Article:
Get the latest updates as we post them — right on your browser

. Last Updated: 07/27/2016

CPJ Should Reconsider Victims' List

An open letter to the New York-based Committee to Protect Journalists.

Dear colleagues,

We were dismayed by your decision not to include the 16 people killed in the bombing of Radio Television Serbia last year in your annual tally of journalists killed in the line of duty. As you say in your explanatory note, they formally fit your definition of a journalist, but you decided not to include them because by working for Serbia's state broadcaster they promoted that state's campaign of ethnic cleansing in Kosovo. We think this is terribly wrong.

In a society as polarized as Serbia's, all media, unfortunately, turn into propaganda vehicles. Any pretense of objectivity is sacrificed for advancing particular political goals. This is true of nonstate media as well as the regime's outlets. One example of a non-Milosevic propaganda machine is the recently closed Studio B, which, being a municipal broadcaster, single-handedly promoted the goals of one party, the Serbian Renewal Movement. This is not to say, of course, that all propaganda is equally evil; it is simply equally far removed from real journalism. Which means that your decision to omit the RTS staff from your list was based not on the fact that RTS is a propaganda vehicle but on the specific ideology RTS promotes.

The 16 people who died in the bombing were, without exception, technical personnel: makeup artists, lighting technicians, etc. None of them had any influence on the content put forward by RTS. For this reason too it seems gratuitous to exclude them from your list on ideological grounds. But though these were not writers or on-air personalities, their deaths typified the journalist's predicament in a conflict. Journalists die because both sides see them as enemies at worst, disposable at best. It is worth noting that most bombings of major objects in Belgrade proper did not cause human casualties. This is because the authorities evacuated buildings that were known to be on the North Atlantic Treat Organization's target list. Everyone in Belgrade knew RTS was on the list, but it was not evacuated (though backup studios were constructed), because journalists, unlike soldiers or police, are considered disposable by the regime. Those who were in Belgrade during the bombing campaign remember the panicked expressions on anchors' faces as they broadcast at night from studios on the top floors of high-rises. They knew they were being sacrificed. Surely the technical personnel felt just as frightened and alone. How unfair that they should be abandoned again in death f and by their colleagues.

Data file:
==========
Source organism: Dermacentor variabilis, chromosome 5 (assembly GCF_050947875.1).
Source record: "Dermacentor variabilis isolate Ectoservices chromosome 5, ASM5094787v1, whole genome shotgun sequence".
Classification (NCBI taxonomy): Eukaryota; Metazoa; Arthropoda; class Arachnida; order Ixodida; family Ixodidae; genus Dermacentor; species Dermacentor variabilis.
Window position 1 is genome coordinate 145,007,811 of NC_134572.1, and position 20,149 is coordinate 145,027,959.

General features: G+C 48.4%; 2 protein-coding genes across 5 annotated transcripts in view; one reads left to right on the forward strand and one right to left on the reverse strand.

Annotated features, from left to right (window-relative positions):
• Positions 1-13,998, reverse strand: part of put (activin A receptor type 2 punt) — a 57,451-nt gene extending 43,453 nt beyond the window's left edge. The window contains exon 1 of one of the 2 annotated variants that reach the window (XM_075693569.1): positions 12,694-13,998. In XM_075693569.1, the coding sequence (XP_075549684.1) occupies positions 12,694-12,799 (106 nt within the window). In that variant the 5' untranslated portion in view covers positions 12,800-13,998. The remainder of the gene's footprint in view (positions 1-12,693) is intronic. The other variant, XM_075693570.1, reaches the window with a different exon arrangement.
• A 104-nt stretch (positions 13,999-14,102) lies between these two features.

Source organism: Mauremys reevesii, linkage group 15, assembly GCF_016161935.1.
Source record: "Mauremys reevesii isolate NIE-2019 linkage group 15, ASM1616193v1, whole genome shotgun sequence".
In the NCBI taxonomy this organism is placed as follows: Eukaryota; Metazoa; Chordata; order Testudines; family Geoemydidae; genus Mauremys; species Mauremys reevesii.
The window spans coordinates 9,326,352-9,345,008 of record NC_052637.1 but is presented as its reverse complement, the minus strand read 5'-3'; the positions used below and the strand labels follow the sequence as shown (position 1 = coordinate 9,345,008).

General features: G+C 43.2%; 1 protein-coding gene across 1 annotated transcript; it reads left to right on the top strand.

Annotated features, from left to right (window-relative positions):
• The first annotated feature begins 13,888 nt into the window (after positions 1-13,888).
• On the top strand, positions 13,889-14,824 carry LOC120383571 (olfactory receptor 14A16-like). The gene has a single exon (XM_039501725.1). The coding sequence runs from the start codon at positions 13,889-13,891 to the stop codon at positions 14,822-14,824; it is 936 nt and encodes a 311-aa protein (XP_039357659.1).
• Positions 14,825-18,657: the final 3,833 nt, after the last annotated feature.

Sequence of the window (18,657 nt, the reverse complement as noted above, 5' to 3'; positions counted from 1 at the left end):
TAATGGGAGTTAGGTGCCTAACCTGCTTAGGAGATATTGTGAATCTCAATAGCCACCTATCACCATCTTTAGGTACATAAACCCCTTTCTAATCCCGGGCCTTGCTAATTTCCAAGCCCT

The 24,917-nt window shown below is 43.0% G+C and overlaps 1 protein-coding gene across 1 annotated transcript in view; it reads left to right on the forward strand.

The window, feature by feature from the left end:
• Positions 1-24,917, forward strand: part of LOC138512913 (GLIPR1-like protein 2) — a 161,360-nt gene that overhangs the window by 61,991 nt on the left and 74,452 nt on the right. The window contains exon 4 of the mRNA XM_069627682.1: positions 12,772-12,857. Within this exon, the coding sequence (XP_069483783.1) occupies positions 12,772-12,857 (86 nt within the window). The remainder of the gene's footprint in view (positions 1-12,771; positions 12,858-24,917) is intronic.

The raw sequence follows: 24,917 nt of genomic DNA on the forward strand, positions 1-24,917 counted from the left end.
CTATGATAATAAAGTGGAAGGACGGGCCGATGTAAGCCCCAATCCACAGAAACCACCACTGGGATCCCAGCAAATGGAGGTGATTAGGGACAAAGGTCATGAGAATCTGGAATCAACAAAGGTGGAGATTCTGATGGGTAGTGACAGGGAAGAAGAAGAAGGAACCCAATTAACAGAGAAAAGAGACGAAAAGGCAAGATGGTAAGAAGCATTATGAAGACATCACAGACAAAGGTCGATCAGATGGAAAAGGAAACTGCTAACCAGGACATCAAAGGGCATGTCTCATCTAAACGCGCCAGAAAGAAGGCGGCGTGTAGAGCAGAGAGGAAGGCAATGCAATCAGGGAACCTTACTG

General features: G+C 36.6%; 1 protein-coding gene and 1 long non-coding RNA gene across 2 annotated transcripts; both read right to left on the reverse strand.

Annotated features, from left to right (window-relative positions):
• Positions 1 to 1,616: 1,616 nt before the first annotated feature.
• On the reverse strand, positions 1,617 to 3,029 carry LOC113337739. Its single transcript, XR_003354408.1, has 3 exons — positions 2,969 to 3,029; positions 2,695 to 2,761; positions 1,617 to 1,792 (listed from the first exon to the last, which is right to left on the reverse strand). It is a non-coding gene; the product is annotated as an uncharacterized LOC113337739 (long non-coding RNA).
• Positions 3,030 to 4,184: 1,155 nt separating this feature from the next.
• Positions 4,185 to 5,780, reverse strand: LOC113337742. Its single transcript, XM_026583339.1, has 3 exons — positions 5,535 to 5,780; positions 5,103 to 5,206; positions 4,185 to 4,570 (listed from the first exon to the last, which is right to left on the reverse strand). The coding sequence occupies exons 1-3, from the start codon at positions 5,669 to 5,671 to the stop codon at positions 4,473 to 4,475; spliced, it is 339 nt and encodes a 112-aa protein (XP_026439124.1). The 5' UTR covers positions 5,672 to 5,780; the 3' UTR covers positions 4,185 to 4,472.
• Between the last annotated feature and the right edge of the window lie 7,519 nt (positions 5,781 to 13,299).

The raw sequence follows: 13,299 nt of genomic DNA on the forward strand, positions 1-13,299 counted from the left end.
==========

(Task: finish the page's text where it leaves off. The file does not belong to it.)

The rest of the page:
We urge you to reconsider your decision.

Masha Gessen, chief correspondent, Itogi magazine, Moscow

Bernhard Odehnal, Weltwoche, Zurich

Thomas Seifert, NEWS magazine special correspondent

David Filipov, Moscow bureau chief, The Boston Globe

Matt Bivens, editor, The Moscow Times

Anna Badkhen, reporter, The Moscow Times

Anna Husarska

Andrei Zolotov Jr., reporter, The Moscow Times

Oliver Heilwagen, freelance journalist, Berlin, Germany

Ivan Sigal, Internews Network regional director for Central Asia